Social Web & our increasingly generic culture

I think today a lot of consumers talk about wanting to be unique and having their personal style, but in actual fact, almost everyone belongs to one of a few sub-groups of style. Since fashion went digital, everyone has access to the same information at the same time. And a lot is still very influenced by what goes on at the large luxury houses. Most shopping centres and main shopping streets have the same stores — many of them vertical retailers owned by multinational corporations who all have the same goal: to make money and expand. In order to do so, they have to look at what trends can be adapted for the mass market, which means the products are pretty much the same everywhere…..It’s all about the packaging and the advertising, [and] ultimately the brand experience. — Jörgen Andersson, co-global chief marketing officer at Uniqlo & former chief marketing officer at H&M in conversation with the Business of Fashion.

Jörgen Andersson’s comments encapsulate the truth about our connected planet and our increasingly generic culture. Two years ago, I observed the rise of new brands and the New New Globalization and noted that:

  • Planet is more connected because of the Internet and that allows brand messaging to spread much faster.
  • The consumers are more global.

Since then Twitter is bigger. Instagram is bigger. Pinterest is bigger and Facebook is bigger. We are taking photos of the world around us a sharing them with the planet. Today, the culture and cultural trends spread at light speed, replicated, reformed and are adopted at network speed. It has made standing out much harder and only very few can standout.

“Fashion is a form of ugliness so intolerable that we have to alter it every six months” Oscar Wilde once said. Make that every six weeks! I am not a fan of big chains like Uniqlo or H&M and the whole fast fashion movement that is thriving because we are a planet of constantly changing tastes, creating waste in our wake.

From the 1900s to 1950s, American consumers spent approximately 12-14% of their annual income on clothing. Today, we spend about 3%. But our closets are actually bigger. The average American house has doubled in size since the 1950s and closet space has increased, too, particularly with the advent of the walk-in closet in the 1980s. We likely have more than five times as many clothing items as we did in the first part of the 20th century. (Quartz)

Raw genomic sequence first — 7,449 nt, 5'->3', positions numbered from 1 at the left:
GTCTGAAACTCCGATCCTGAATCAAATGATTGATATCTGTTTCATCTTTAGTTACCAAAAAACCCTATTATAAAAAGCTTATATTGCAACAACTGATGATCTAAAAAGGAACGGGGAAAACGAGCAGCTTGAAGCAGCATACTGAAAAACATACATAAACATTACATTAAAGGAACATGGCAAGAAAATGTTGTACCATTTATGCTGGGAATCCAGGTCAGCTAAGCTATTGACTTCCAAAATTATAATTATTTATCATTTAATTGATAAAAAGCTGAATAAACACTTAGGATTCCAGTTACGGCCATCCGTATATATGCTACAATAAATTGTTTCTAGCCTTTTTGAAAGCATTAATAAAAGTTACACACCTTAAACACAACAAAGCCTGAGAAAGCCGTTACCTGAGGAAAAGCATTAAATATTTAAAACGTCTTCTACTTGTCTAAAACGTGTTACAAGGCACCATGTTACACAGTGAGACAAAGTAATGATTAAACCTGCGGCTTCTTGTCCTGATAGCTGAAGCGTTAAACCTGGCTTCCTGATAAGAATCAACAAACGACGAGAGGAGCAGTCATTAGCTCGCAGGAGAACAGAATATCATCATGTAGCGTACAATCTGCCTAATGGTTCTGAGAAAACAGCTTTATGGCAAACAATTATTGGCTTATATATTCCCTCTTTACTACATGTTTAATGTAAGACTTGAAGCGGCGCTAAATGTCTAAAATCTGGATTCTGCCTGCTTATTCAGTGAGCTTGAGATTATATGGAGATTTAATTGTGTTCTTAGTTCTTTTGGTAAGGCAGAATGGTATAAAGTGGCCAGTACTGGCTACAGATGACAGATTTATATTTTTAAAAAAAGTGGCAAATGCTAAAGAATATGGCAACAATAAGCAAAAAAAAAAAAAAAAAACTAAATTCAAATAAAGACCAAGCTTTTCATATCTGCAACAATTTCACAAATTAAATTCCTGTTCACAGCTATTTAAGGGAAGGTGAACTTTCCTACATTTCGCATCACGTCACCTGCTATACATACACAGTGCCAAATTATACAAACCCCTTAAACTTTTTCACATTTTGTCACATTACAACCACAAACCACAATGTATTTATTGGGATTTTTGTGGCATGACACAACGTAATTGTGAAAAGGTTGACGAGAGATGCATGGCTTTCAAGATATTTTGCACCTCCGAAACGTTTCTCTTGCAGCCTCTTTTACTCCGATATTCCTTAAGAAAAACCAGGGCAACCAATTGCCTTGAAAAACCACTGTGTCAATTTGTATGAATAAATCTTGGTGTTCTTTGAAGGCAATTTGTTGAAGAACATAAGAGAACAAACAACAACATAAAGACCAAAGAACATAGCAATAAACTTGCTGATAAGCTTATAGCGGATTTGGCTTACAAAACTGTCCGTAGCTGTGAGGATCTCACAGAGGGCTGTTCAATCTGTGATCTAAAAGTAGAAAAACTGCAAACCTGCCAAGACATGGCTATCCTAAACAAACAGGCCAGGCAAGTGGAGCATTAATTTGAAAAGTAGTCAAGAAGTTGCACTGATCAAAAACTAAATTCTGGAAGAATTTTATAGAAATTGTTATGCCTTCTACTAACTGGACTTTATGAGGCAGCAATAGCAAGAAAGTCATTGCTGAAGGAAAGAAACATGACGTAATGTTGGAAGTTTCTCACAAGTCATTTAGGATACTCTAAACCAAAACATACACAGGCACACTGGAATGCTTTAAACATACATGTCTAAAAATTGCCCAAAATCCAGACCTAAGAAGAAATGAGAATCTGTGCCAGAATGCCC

After years of rampant consumerism, I have slowly embraced the idea of owning fewer and fewer things. I like the idea of fewer and better clothes. Clothes, are merely a manifestation of what’s on our minds. The more cluttered my mind got, the more cluttered my closet did. When I asked myself the question, why I was doing a certain things.


“Life should always be moving towards more simplicity rather than more complexity,” Patagonia’s founder Yvon Chouinard once said. And it started with moving into a smaller apartment, with less closet space. It pushed me to reconsider how much I wanted to own and why, I wanted own something. Every month I try and get rid of few things, making space in my life for things that bring true joy — often from new experiences. (I make an exception for shoes, which are my one true addiction, a better and less expensive one compared to smoking.)


Overselling of Shinola

One of the hottest US brands is a company called Shinola (owned by Bedrock Manufacturing) which says it makes watches, denim and bicycles among other things in the city of Detroit, which as we all know has fallen prey to bad times. Shinola became the white knight for the city of Detroit, which has badly in need for a hero. Shinola’s marketing message: we are bringing back manufacturing to Detroit. The myth of the brand and that do-good-factor has helped it get an entry into high-end stores like Barneys.